Schools will be closed this Monday in the Los Angeles and Glendale Unified School Districts to mark Armenian Genocide Remembrance Day and there will be a rally in Little Armenia to mark the 108th anniversary of the start of the events that scholars consider to be the first genocide of the 20th. century.

The LAUSD Board of Education adopted a policy in 2020 to close schools on Armenian Genocide Remembrance Day.

Beginning with the 2013-2014 school year, students and teachers in the Glendale Unified School District enjoy a day off on April 24 for Armenian Genocide Remembrance Day.

The United States has formally recognized that the systematic murders and deportations of hundreds of thousands of Armenians by the forces of the Ottoman Empire in the early 20th century were “genocide”.

Governor Gavin Newsom signed into law a bill on September 29 establishing Genocide Remembrance Day as a public holiday to be observed on April 24 and allowing public schools and community colleges to close on the holiday.

“The commemoration of the genocide is more than a lesson in history. It is a powerful tool to engage people of all generations in the sanctity of human rights, the enormity of crimes and how to prevent future atrocities,” Newsom wrote in his signed message to AB 1801 by North Hollywood Assembly Democrat Adrian Nazarian. .

Los Angeles Area Events

The “Armenian Genocide Memorial Justice Rally” will begin at 10 a.m. at the intersection of Hollywood Boulevard and Western Avenue. It is organized by the United Armenian Youth, which also staged a protest on Sunday outside the Azerbaijani consulate in Brentwood calling for an immediate end to Azerbaijan’s blockade of the Lachin Corridor.

Glendale will host its 22nd annual Armenian Genocide Memorial Event at 7 p.m. at the Alex Theater, themed “The Armenian Experience Through the Lens,” celebrating the centennial of Armenian cinema.

The program will begin with a tribute to the victims of atrocities in the Nagorno-Karabakh region with the aim of raising awareness of humanitarian crises.

There are three communities that continue to form and mark the culture in Los Angeles, and that is that the metropolitan area is the second place in the world with more Mexicans, Salvadorans and Armenians, important communities that have made this city their second home.

It will also include a preview of Armenia’s submission for the Best International Film category of the 2024 Oscars, “Aurora’s Sunrise,” an animated documentary based on the life of Aurora Mardiganian, an Armenian Genocide survivor who, after her escape, became an actress in the United States. states.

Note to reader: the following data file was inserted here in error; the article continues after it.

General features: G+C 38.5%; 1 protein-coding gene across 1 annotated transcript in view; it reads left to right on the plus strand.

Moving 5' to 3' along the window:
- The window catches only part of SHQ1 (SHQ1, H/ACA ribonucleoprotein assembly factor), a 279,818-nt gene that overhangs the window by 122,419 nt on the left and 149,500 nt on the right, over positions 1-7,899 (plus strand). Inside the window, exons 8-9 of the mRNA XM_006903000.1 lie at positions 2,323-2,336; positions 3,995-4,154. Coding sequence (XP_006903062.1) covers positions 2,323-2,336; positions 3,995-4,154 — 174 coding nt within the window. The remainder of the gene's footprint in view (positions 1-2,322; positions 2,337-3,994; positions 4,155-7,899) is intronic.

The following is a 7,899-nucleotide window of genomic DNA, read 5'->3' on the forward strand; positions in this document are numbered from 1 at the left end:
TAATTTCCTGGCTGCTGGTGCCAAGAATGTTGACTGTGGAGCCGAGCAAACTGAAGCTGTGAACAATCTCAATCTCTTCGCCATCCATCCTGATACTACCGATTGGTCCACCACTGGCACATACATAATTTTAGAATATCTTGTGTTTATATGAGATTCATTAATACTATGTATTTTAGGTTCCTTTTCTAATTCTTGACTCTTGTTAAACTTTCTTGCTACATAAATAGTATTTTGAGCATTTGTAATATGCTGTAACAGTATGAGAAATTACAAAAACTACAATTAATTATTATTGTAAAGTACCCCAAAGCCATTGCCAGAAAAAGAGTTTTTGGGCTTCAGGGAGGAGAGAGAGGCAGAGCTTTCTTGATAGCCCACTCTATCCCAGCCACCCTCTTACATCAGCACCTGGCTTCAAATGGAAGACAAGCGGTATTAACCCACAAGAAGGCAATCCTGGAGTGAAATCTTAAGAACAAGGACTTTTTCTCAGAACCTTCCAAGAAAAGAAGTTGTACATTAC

The keynote will be delivered by actor Joe Manganiello, who will speak about intergenerational trauma, drawing on his family history and the story of his maternal great-grandmother, Terviz “Rose” Darakijan, who survived the Armenian Genocide, organizers said.

When did the Armenian Genocide take place?

On April 24, 1915, Ottoman authorities arrested intellectuals and community leaders Armenians in Constantinople, resulting in the deaths of approximately 1.5 million people.

Turkey denies the deaths constituted genocide, saying the death toll was inflated and those killed were victims of the civil war and riots.

Hundreds of people of Armenian origin took to the streets and in front of the Turkish embassy to demonstrate their displeasure on the occasion of the 106th anniversary of the massacre of Armenians.

“As we join nations around the world in remembering this painful history, we also reflect on the resilience and determination of the Armenian people,” President Joe Biden said in a statement on what the White House said. announced as Armenian Remembrance Day. “Many of those who survived were forced to start new lives in new lands, including the United States.

“Here and around the world, the Armenian people have faced the evil of hatred with hope. They rebuilt their communities. They raised their families and preserved their culture. They have strengthened our nation. They also told their stories, and those of their ancestors, to remember and ensure that a genocide like the one that happened 108 years ago would never happen again.”

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